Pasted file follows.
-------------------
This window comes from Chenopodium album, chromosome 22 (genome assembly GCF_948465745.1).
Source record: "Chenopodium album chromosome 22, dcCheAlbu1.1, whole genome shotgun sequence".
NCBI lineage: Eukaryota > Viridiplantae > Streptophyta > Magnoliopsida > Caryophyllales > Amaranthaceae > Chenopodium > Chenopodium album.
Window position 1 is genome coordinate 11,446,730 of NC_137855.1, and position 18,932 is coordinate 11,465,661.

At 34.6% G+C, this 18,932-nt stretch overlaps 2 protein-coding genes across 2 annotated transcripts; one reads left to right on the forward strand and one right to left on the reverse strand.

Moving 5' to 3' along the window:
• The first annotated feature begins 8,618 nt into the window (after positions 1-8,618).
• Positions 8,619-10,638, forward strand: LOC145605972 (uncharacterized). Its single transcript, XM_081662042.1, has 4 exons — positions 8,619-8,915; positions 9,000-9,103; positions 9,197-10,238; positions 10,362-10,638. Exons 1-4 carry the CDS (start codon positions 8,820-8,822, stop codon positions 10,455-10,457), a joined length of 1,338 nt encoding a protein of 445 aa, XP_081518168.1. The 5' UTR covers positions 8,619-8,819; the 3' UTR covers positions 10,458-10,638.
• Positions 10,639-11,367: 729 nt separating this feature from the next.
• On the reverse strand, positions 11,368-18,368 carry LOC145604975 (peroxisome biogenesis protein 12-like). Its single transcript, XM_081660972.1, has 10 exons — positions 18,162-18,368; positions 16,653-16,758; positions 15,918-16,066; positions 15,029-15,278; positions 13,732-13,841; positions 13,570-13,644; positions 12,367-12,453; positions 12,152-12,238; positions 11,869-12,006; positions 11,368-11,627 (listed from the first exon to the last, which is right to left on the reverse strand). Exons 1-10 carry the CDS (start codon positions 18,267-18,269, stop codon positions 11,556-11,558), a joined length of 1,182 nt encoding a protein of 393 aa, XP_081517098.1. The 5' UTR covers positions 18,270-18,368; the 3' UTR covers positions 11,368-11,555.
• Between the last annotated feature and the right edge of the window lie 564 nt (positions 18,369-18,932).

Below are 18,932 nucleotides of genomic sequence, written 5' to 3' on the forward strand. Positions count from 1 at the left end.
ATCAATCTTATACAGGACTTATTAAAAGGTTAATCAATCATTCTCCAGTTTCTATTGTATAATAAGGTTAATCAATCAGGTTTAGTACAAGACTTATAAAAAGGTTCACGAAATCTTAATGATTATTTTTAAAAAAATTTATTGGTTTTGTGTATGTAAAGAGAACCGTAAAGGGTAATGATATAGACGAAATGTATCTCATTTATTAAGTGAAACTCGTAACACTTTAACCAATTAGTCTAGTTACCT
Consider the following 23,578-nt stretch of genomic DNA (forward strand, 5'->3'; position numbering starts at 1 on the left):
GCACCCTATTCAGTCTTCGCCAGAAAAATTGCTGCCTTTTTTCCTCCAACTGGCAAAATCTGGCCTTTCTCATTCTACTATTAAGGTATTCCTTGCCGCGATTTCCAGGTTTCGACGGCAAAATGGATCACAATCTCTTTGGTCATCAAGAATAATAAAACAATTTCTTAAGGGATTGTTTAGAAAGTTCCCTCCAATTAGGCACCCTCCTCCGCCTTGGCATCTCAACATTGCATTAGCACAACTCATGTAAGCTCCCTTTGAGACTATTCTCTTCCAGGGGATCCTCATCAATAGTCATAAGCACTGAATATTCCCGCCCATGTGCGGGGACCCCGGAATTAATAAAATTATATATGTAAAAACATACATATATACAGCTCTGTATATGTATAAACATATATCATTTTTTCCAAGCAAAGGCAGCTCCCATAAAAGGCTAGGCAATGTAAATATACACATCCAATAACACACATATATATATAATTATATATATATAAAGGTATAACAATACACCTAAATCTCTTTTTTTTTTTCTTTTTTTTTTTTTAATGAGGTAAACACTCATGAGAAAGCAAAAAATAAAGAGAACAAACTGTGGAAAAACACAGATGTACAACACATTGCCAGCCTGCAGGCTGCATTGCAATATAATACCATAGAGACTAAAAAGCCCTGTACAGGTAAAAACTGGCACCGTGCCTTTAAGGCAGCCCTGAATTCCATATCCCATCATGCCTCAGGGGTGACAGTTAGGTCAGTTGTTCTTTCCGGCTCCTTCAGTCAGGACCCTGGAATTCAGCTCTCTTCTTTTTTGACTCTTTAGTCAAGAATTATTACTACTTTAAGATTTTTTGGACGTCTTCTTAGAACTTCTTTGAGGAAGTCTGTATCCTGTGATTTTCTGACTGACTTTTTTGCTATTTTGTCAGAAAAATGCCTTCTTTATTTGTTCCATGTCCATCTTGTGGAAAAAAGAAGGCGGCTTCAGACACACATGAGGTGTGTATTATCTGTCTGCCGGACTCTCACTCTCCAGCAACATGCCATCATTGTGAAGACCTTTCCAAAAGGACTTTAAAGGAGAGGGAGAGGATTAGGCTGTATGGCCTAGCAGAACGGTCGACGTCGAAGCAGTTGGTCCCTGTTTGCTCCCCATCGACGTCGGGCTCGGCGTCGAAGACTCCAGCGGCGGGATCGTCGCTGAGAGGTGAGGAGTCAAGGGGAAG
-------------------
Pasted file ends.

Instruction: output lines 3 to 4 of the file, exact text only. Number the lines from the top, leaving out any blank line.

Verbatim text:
NCBI lineage: Eukaryota > Viridiplantae > Streptophyta > Magnoliopsida > Caryophyllales > Amaranthaceae > Chenopodium > Chenopodium album.
Window position 1 is genome coordinate 11,446,730 of NC_137855.1, and position 18,932 is coordinate 11,465,661.